As a 2020 deadline to end overfishing in European Union waters approaches, a new report measures the progress that fisheries ministers have made in setting sustainable fishing limits to implement the EU’s reformed Common Fisheries Policy (CFP), which took effect in 2014.
In 2017, 55 percent of fishing limits were set above scientific advice, according to the report, Taking Stock.1 Fisheries consultancy Poseidon Aquatic Resource Management Ltd. conducted the study for The Pew Charitable Trusts. The analysis found that fisheries ministers have set more than half of catch limits above scientific advice in recent years, making limited progress toward the CFP’s requirement to end overfishing by 2015 where possible and by 2020 at the latest.2
Each year, the International Council for the Exploration of the Sea (ICES), an international scientific organisation, provides advice on the highest levels of catches that would ensure the sustainable exploitation of EU fish stocks. But since reaching agreement on the CFP in 2013, fisheries ministers have consistently set a majority of fishing limits—referred to as the total allowable catch, or TAC—at levels above the ICES advice.
Overfishing varies in Europe’s regions. The data for 2017 show that a large proportion of fishing limits are set too high throughout north-western European waters.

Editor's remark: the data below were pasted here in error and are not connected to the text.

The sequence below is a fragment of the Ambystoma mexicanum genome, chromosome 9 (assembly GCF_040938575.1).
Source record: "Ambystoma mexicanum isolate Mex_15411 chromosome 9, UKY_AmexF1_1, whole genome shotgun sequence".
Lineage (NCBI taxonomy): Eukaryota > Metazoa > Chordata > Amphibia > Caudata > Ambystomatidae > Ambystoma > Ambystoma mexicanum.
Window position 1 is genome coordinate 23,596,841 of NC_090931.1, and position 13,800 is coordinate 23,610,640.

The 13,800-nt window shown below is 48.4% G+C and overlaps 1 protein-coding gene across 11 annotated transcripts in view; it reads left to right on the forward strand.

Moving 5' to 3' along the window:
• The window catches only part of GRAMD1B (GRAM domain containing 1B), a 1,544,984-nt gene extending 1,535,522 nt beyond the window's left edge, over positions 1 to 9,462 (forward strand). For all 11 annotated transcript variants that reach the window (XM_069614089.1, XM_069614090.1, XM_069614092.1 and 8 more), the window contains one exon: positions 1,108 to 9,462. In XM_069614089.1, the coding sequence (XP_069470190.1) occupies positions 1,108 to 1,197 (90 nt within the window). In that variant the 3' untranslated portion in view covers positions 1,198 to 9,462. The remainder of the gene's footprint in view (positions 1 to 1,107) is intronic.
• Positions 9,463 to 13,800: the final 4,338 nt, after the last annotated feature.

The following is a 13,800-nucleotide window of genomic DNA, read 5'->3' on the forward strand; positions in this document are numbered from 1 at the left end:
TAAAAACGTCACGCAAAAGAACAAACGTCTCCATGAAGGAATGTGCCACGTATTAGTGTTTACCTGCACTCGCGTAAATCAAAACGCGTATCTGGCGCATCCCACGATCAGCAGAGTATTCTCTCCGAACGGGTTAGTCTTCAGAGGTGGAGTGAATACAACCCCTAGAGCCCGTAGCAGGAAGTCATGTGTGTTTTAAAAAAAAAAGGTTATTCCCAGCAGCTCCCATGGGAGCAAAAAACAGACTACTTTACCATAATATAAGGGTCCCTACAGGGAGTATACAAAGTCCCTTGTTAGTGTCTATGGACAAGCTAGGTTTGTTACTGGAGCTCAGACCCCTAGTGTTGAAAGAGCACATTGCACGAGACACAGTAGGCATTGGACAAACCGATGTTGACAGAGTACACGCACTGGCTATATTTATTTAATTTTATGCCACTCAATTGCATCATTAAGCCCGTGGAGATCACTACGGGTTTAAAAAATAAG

Few EU fish stocks, currently less than 10 percent, have official scientific estimates of their levels of biomass—the combined weight of all the fish of one specific stock—relative to CFP objectives. The CFP requires that fish stocks be recovered above biomass levels capable of producing the maximum sustainable yield (MSY)—that is, the biomass level that is able to produce the largest catch without depleting the population. When available, these estimates are provided by ICES.
The Taking Stock report attempts to address this lack of information by developing alternative estimates that are likely to be closer to the CFP objectives.
The CFP, which entered into force at the start of 2014, sets a legally binding deadline for an end to overfishing “by 2015 where possible, and on a progressive, incremental basis at the latest by 2020 for all stocks.”
The task of ending overfishing in Europe should be nearly complete at this point. Instead, data consistently show an alarming proportion of fishing limits being set too high and stocks on a slow path to recovery.
Decisions to set fishing limits in line with scientific advice in the next three years are critical if the EU and its member states are to achieve the environmental, social, and economic benefits that come from sustainably managed fisheries.